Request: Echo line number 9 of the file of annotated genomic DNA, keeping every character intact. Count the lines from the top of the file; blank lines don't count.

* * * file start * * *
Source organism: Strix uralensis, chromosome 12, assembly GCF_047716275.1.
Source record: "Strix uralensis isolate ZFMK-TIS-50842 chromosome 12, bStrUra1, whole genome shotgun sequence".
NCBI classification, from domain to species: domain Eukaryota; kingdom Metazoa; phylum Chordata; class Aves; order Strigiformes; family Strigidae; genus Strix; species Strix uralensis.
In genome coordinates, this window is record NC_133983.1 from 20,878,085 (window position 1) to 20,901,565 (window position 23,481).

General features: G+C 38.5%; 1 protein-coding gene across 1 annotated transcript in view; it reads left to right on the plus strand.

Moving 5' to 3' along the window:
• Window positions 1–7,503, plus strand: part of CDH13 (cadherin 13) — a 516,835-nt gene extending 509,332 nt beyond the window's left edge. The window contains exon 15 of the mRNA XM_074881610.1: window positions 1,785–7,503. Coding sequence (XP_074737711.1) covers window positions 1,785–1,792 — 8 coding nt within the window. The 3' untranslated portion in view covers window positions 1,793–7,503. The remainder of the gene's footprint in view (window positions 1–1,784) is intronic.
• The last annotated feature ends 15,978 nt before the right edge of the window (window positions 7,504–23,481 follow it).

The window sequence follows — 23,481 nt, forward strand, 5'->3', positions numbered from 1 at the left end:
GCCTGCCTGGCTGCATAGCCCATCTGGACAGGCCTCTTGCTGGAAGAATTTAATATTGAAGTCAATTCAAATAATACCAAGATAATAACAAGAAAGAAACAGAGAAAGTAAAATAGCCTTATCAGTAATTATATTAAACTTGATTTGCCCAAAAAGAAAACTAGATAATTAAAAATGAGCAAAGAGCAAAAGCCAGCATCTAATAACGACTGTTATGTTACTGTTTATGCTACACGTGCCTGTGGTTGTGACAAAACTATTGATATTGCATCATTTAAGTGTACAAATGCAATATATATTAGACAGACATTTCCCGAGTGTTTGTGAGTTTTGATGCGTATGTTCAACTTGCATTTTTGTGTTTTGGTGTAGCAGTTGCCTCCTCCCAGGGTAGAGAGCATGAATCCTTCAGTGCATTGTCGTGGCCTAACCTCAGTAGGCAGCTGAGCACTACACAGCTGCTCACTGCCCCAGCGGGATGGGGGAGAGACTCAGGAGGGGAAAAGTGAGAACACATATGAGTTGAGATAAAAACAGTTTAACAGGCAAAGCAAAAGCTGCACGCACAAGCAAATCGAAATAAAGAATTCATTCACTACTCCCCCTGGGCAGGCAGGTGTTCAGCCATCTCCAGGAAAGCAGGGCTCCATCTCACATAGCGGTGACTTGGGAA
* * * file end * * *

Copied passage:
The window sequence follows — 23,481 nt, forward strand, 5'->3', positions numbered from 1 at the left end: